Bankruptcy law is divided into two general areas—business bankruptcy and consumer bankruptcy. Business bankruptcy applies to debts associated with different types of companies, whereas consumer bankruptcy is reserved for individuals with debt problems.
While these two general categories of bankruptcy may seem easy to differentiate, various factors can complicate a filing. For example, if a person runs a small business and frequently commingles business funds and expenditures with personal funds and expenses, their creditors may be able to draw the business into a consumer bankruptcy.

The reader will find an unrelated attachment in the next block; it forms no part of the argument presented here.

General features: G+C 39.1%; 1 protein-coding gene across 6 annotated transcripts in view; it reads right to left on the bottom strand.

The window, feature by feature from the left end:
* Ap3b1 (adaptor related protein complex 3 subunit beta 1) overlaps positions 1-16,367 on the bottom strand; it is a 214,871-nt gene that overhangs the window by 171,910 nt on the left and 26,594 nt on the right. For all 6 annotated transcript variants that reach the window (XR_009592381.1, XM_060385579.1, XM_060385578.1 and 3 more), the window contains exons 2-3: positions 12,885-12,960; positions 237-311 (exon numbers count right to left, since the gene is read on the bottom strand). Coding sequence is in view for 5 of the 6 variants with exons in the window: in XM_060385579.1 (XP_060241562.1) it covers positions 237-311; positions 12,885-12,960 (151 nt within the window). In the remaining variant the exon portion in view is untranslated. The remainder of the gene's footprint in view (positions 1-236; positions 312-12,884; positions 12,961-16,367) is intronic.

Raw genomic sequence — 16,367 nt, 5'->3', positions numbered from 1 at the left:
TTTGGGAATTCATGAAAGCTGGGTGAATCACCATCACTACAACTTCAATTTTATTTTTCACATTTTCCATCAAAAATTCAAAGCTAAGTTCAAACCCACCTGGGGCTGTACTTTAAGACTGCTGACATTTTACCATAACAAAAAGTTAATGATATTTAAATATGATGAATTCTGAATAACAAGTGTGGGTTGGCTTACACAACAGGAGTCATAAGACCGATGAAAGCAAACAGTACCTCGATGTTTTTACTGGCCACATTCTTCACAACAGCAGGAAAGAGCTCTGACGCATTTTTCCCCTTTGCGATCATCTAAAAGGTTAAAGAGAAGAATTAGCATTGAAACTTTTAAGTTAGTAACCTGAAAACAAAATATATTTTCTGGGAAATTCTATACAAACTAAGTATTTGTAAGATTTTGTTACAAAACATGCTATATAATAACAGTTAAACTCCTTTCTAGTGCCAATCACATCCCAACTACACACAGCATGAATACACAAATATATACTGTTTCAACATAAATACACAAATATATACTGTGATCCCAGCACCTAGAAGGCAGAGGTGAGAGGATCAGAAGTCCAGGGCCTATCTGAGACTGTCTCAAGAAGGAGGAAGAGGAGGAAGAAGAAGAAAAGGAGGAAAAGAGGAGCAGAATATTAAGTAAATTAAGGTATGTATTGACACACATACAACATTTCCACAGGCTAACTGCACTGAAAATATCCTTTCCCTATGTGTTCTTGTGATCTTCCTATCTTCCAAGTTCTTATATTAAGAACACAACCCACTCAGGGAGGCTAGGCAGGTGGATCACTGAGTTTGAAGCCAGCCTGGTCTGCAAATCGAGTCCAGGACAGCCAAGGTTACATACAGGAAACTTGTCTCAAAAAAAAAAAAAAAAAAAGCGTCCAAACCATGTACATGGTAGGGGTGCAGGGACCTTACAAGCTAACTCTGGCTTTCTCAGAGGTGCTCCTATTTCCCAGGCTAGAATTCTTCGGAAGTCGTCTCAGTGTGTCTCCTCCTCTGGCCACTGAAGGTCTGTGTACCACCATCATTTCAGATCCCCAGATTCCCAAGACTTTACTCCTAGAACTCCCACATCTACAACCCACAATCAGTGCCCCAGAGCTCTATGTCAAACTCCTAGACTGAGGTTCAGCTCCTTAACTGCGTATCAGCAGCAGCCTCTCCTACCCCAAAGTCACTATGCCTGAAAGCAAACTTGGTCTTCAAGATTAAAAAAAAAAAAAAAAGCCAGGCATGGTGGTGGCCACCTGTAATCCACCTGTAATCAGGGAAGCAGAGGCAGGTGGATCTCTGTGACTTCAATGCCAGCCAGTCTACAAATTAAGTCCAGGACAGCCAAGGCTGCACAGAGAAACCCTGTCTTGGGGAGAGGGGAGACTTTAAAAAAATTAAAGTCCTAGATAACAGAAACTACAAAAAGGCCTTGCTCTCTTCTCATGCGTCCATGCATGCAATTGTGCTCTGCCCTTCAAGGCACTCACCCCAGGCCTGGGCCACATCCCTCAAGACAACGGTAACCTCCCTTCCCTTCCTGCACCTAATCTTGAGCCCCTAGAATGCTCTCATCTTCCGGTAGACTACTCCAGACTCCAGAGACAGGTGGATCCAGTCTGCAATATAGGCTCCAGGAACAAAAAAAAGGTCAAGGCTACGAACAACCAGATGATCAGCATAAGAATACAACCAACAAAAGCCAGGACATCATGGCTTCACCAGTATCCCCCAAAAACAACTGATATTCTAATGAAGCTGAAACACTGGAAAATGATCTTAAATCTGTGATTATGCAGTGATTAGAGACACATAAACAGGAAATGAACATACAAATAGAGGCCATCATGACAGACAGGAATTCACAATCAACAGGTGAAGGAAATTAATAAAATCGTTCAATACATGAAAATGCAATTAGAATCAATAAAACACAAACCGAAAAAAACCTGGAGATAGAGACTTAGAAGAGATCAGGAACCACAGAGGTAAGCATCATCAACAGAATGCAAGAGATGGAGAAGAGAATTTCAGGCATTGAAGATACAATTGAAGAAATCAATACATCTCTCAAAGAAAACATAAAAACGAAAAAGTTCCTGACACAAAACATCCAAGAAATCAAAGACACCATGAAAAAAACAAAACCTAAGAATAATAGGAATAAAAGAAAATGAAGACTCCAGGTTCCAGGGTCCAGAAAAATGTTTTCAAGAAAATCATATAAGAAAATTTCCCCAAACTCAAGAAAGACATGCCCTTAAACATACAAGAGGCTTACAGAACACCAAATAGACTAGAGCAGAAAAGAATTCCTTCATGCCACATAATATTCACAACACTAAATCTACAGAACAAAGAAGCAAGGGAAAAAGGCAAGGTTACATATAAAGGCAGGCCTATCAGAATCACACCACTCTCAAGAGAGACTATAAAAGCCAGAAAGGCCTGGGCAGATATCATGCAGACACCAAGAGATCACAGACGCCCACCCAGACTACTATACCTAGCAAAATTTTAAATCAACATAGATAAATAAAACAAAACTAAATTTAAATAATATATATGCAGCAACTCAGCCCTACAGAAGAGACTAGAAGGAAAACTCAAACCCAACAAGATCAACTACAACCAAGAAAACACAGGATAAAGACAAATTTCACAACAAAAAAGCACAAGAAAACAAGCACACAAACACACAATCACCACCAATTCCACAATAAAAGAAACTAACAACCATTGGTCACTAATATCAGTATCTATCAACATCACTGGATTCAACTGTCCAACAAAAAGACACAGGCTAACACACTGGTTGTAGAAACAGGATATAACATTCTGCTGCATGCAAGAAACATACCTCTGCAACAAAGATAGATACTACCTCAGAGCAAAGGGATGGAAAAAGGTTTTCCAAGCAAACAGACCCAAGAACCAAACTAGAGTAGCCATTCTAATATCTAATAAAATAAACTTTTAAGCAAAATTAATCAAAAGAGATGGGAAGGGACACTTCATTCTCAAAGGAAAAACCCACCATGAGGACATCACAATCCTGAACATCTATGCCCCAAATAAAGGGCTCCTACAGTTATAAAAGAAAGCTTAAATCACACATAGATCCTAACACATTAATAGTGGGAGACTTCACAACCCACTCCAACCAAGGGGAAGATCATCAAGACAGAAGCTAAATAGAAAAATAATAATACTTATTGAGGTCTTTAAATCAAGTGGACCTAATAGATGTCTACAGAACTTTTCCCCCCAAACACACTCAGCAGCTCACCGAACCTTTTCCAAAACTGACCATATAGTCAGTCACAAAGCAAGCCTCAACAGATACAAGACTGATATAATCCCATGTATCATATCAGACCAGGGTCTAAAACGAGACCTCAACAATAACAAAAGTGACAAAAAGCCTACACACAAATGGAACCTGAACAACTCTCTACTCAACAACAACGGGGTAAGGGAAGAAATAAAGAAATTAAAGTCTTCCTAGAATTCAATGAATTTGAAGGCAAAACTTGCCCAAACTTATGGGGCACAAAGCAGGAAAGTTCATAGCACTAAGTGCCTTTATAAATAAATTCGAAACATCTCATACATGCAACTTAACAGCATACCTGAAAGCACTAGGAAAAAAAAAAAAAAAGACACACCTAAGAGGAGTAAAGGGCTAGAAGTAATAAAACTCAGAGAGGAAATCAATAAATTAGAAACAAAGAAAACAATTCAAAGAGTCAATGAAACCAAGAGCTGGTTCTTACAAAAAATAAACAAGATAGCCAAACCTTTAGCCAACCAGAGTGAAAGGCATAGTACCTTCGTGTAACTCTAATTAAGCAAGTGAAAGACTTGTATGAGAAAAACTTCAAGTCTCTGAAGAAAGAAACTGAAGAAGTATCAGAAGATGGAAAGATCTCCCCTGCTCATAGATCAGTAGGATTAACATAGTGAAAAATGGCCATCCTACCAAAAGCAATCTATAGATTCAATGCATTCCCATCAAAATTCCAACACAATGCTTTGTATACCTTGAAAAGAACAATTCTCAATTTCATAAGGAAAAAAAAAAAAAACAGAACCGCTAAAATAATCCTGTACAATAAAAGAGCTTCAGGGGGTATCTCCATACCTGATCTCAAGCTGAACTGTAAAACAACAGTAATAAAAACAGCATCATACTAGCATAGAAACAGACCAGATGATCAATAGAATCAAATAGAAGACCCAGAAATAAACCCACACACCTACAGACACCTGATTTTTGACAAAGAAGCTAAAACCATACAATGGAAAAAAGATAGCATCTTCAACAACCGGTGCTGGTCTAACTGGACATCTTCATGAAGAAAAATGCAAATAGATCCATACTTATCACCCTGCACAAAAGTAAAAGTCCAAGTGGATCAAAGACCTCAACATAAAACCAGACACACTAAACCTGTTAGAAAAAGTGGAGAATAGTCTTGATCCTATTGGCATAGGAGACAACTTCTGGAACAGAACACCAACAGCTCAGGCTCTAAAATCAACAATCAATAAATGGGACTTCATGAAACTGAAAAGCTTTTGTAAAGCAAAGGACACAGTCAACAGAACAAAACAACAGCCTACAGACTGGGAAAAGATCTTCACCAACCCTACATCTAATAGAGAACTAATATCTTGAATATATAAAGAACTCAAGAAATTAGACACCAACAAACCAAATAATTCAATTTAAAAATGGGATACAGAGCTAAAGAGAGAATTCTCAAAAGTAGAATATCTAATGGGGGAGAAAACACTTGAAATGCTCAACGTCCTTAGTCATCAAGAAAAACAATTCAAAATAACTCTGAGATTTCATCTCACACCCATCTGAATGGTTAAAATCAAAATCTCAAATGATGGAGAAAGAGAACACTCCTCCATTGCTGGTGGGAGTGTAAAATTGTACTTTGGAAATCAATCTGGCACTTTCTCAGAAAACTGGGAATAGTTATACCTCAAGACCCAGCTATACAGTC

If a person can afford to pay some of their creditors, they may want to use bankruptcy to restructure debts. This means that they pay out what they can over the course of the bankruptcy. At the end of the bankruptcy, creditors can no longer harass them to pay debt. If a debtor is in such dire circumstances that they simply cannot afford to repay anything, the bankruptcy court may be able to wipe out their debts entirely.
Whether a business or personal filing, the first step is to decide which chapter of bankruptcy is applicable to your situation.